Asian lady beetles use biological weapons against their European relatives
Once introduced for biological pest control, Asian lady beetle Harmonia axyridis populations have been increasing uncontrollably in the US and Europe since the turn of the millennium. The species has been p ...
Evolution of lying
(Phys.org) —Ultimately, our ability to convincingly lie to each other may have evolved as a direct result of our cooperative nature.
Tiger, tiger, not burning so bright
(Phys.org) —India's tigers are facing extinction owing to a collapse in the variety of their mating partners, according to new research carried out by scientists at Cardiff University.
Dietary flexibility may have helped some large predators survive after last ice age
During the late Pleistocene, a remarkably diverse assemblage of large-bodied mammals inhabited the "mammoth steppe," a cold and dry yet productive environment that extended from western Europe through northern Asia and across ...
Bird fossil sheds light on how swift and hummingbird flight came to be
A tiny bird fossil discovered in Wyoming offers clues to the precursors of swift and hummingbird wings. The fossil is unusual in having exceptionally well-preserved feathers, which allowed the researchers ...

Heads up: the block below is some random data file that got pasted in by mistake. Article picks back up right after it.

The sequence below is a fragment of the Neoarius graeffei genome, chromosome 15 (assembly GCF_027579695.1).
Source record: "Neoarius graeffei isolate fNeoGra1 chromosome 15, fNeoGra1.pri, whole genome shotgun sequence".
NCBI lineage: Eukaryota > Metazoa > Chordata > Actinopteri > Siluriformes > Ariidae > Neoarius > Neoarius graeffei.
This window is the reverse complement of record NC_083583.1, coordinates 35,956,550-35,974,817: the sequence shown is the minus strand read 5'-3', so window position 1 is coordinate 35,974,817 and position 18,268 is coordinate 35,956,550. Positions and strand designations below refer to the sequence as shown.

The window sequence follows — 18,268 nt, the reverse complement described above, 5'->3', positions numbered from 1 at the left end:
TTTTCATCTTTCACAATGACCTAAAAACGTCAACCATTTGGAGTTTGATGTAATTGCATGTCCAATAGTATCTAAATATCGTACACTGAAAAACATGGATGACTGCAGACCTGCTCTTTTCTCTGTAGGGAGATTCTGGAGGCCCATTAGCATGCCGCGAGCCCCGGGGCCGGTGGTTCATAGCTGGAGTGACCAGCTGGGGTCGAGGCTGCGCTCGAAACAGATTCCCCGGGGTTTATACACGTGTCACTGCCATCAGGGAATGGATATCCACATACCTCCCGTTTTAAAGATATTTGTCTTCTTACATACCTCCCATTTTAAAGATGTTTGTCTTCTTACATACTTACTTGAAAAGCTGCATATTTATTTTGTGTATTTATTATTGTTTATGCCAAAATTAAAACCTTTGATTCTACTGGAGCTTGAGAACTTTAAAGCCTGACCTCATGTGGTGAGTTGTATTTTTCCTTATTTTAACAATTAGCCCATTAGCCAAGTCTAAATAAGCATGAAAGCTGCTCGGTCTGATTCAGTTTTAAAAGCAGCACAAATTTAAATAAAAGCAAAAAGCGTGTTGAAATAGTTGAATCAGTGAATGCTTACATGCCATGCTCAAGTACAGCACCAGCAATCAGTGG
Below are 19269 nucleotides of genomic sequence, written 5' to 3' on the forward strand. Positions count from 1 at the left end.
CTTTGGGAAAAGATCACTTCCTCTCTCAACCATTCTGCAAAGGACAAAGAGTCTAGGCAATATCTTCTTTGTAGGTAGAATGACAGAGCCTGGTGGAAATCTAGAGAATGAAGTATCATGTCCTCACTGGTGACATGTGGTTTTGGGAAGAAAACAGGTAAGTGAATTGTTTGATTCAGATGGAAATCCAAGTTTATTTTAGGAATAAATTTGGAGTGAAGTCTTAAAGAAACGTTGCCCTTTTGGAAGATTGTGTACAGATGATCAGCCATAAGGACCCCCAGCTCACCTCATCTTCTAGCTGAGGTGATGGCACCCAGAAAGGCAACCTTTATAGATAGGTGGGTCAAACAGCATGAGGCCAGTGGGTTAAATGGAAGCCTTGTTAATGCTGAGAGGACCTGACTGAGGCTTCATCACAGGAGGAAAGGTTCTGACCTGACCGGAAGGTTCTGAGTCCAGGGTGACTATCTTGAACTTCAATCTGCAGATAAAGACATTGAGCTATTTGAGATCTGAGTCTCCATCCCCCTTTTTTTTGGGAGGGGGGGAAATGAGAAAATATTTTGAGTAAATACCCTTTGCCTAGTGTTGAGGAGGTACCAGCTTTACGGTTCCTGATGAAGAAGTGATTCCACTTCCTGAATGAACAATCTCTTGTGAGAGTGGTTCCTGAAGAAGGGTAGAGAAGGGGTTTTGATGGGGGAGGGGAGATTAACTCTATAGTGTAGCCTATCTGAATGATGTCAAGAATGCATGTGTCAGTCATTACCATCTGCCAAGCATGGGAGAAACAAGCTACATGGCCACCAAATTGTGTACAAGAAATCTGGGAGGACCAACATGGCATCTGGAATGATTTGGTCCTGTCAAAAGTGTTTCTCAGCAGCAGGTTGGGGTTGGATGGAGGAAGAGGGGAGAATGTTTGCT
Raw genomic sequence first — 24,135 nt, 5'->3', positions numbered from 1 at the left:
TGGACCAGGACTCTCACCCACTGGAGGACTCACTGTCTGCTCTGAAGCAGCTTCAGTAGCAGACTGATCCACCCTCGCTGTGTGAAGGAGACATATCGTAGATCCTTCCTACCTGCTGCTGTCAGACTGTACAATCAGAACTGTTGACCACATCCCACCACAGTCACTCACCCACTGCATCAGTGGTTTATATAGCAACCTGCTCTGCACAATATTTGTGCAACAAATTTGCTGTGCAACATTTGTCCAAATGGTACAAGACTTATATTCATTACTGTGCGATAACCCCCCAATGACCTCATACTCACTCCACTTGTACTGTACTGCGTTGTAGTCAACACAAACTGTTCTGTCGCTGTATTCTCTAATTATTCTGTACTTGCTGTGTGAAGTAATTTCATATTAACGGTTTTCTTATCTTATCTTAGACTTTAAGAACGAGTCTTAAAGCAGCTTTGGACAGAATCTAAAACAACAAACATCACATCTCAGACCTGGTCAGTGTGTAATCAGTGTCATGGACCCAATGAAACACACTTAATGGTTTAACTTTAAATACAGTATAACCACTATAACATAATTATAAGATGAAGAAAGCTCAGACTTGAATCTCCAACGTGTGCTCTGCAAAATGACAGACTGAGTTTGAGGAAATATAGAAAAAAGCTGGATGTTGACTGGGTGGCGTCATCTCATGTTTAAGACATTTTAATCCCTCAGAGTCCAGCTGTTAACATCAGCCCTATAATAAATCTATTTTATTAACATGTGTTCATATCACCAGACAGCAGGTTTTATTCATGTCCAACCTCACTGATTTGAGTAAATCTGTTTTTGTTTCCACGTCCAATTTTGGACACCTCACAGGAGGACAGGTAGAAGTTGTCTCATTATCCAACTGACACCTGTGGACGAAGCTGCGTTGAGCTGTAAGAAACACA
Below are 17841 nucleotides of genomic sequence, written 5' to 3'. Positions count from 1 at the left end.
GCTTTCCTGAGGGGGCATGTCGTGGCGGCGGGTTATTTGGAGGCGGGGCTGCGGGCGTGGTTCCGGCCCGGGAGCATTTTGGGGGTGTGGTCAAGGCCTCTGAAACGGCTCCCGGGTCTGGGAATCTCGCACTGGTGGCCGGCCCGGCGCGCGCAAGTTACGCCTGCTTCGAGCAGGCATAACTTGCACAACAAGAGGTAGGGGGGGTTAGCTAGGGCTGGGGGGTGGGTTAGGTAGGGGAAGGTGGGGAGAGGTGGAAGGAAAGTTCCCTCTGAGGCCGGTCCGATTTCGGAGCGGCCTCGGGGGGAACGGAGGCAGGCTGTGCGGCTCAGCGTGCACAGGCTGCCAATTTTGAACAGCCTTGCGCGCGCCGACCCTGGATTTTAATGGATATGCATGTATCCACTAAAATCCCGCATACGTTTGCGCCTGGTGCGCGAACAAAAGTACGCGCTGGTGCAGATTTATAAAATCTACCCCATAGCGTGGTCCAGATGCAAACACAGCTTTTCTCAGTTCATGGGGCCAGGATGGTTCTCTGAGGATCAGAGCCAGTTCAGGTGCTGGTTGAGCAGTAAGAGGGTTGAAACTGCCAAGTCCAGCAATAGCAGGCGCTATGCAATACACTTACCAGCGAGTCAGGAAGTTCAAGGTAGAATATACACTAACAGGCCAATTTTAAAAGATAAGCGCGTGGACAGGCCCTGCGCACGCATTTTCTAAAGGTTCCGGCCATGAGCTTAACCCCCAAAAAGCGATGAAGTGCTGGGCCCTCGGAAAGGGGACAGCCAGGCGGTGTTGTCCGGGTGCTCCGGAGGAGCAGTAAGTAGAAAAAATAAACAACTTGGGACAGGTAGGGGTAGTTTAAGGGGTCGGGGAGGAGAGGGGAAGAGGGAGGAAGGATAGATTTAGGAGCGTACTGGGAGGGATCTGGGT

Bizarre bone worms emit acid to feast on whale skeletons
Only within the past 12 years have marine biologists come to learn about the eye-opening characteristics of mystifying sea worms that live and thrive on the bones of whale carcasses.
Asymmetry of human brain enhances cognition compared to other primates
(Phys.org) —New research shows that the human brain has higher levels of asymmetry than chimpanzees. This may be what elevates our cognition above that of other primates, according to the paper published ...
Original Australians numbered 1,000-3,000, study finds
Australia was first settled by between 1,000 and 3,000 humans around 50,000 years ago, but the population crashed during the Ice Age before recovering to a peak of some 1.2 million people around five centuries ...
Rising sea levels threaten migratory birds
Millions of birds that stop at coastal wetlands during annual migrations could die as rising sea levels and land reclamation wipe out their feeding grounds, researchers warned Monday.